‘In a consumerist culture, the quest for happiness becomes a tyrannical force which makes us believe we must have it all. Having it all is what joy demands of us’.
This is a quotation from a book by Professor Tina Beattie of Roehampton University. When I was reading it earlier this week it occurred to me that these words sum up rather a lot of what this time of the year has sadly become. In a culture which in many ways has abandoned religious belief, the dominant theme of Christmas has become consumerism. People are constantly offered goods and possessions as the ultimate goal of these weeks – desires and ‘wants’, we are told will be the source of true joy. Alas, we find out that this joy is short-lived (New Year’s day, usually) and really rather empty. Telling people they can have what they want simply if they spend enough money will only ever be a path to a counterfeit joy.
But true joy is what this third Sunday of Advent is about. Just after the extract above Professor Beattie writes ‘The recuperation of our capacity for joy entails letting go of this consuming and consumerist fantasy’. How do we recover a true sense of joy? It is associated with this Sunday because today is called Gaudete Sunday, from the first words of the Entrance Antiphon for the Mass: ‘Rejoice in the Lord always; again I say, rejoice. Indeed, the Lord is near.’ Like the Fourth Sunday of Lent, it operates as a mid-term point when we allow ourselves a little relief in the liturgy from the austerity of Advent: we are allowed to have the organ played before and after the Mass, not just to help us sing; we are allowed flowers in the sanctuary; and here, at any rate, purple vestments are replaced by rose pink (which is why the third Advent candle is pink). Of course it is not joy immediately gratified, but the joy of prayerful anticipation and waiting for the coming of Our Lord into the world, for the coming of his kingdom.
Part of what Professor Beattie’s book is about are the ways in which our desires, at all levels, cannot be separated from what-ever our view is of God: what that can mean is that the reason our culture gets ‘joy’ so wrong at this time of year, the reason why so much which purports to be ‘joy’ is so shallow (perhaps symbolised by the laughing figure of Father Christmas) is that God really isn’t present. We easily go through the motions; what we see in so many settings is a shell, recalling past Christian beliefs; it’s a bit like the grin of the Cheshire cat in the Disney film of Alice in Wonderland remaining after the cat has gone. There isn’t much left.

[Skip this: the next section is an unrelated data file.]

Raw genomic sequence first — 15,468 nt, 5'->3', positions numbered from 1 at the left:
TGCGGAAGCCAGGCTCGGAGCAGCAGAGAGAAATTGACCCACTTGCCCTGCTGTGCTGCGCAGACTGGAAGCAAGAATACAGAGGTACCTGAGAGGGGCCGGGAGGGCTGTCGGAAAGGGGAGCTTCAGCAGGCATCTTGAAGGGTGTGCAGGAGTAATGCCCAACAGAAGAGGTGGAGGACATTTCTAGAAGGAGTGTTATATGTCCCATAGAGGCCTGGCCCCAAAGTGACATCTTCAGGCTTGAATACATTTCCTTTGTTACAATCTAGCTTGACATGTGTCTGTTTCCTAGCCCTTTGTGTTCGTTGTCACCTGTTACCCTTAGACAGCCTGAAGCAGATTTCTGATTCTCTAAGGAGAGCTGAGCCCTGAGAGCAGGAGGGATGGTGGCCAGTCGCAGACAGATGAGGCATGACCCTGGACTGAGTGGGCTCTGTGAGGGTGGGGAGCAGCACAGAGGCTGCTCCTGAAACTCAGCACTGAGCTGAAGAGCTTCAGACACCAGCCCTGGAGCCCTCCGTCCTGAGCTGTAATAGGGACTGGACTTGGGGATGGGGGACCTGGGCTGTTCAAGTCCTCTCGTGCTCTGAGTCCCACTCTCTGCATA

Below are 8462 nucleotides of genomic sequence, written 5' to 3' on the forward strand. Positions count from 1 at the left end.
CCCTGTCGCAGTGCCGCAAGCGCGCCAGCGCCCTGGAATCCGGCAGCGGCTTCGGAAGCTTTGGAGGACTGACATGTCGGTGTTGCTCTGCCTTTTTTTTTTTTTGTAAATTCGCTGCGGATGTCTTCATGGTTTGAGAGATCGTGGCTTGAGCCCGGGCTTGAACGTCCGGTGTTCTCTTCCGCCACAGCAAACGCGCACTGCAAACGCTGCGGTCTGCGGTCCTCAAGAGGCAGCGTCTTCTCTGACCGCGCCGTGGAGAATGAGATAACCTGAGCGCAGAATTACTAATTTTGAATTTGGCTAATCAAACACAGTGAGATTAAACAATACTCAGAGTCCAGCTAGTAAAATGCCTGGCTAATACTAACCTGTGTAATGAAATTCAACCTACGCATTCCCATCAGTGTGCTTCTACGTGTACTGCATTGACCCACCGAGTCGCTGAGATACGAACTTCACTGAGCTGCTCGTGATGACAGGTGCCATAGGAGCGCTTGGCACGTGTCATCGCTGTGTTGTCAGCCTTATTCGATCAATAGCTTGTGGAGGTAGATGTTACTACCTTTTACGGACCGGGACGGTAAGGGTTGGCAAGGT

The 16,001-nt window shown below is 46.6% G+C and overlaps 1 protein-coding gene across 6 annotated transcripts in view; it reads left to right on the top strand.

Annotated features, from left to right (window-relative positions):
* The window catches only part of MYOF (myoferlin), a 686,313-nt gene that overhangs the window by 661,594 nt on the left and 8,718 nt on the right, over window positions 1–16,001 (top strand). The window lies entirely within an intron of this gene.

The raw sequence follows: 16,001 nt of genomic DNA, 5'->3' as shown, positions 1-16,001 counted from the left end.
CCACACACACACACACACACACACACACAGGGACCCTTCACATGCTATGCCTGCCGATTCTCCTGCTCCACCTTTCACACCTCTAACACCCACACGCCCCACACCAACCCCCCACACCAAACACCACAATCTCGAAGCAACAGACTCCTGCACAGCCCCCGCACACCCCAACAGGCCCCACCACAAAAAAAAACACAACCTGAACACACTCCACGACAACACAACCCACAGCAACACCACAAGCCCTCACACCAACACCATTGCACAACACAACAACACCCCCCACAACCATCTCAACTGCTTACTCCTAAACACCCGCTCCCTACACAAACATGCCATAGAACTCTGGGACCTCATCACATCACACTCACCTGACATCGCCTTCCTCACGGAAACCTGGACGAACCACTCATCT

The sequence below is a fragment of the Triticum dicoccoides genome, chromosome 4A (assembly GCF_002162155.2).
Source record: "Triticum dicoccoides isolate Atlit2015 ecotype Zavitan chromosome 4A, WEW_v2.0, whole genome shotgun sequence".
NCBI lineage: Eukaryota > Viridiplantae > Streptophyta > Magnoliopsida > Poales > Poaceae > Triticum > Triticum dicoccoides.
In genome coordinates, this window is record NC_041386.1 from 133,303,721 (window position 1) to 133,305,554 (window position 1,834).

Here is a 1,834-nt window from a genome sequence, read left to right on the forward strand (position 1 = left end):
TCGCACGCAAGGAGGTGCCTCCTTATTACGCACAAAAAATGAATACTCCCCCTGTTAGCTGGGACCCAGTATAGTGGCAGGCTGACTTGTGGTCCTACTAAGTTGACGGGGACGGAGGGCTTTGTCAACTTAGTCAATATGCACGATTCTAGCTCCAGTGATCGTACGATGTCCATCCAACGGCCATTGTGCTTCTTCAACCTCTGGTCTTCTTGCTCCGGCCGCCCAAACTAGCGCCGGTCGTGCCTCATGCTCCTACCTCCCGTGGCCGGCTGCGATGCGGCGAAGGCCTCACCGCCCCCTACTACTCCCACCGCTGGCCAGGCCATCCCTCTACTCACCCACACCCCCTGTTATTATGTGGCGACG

Of course I realise all this can read like a Scrooge- or Grinch-like rant; it is very easy for clergy to do this. No one should deny the opportunities Advent and Christmas give us for proclaiming the gospel. I know that some are brought (back) to Christianity by means of the contact they may have at Christmas with the life of the Church. But as in other areas of life we are so easily led into a place where we do not look critically at our society, where we do not ask awkward questions about what is happening. Christianity does teach that true joy can be found on earth – the Scriptures, and the teachings of the Church, give us very clear guidance. The key is generous love, and that is what lies behind the giving of gifts which has been so distorted by consumerism. It is generous, overwhelming love which we see in the Christ child in the manger whose coming we await, the outpouring of God’s grace into the world. If we know what this means we will understand how love of self, the false messages of independence and self-reliance, of ‘standing on your own two feet’, are all at odds with what Advent and Christmas are about. They are paths to a fake joy.
Charitable giving at Christmas, which is one of the very good things which happens at this time of year, is a way of living this out. This is by no means restricted to the Christian minority in this country and there are many examples of how many appeals raise more money every year to help people in real and genuine need. Some of these needs are greater than in the past – more and more people depend on food banks, which as Cardinal Nichols recently said, is a disgrace. There are many examples in the life of this parish which show people’s real and religious commitment to charitable giving, to what Catholics traditionally call the ‘works of mercy’. But we need to be careful. It has to mean something, it has to cost us something: and if we feel proud of what we do, as the Lord warns us in the gospels, we devalue what we do. Much more emphasis on giving to the poor has to be part of how we can ‘recuperate joy’, recover it, and make sure our joy is real and authentic.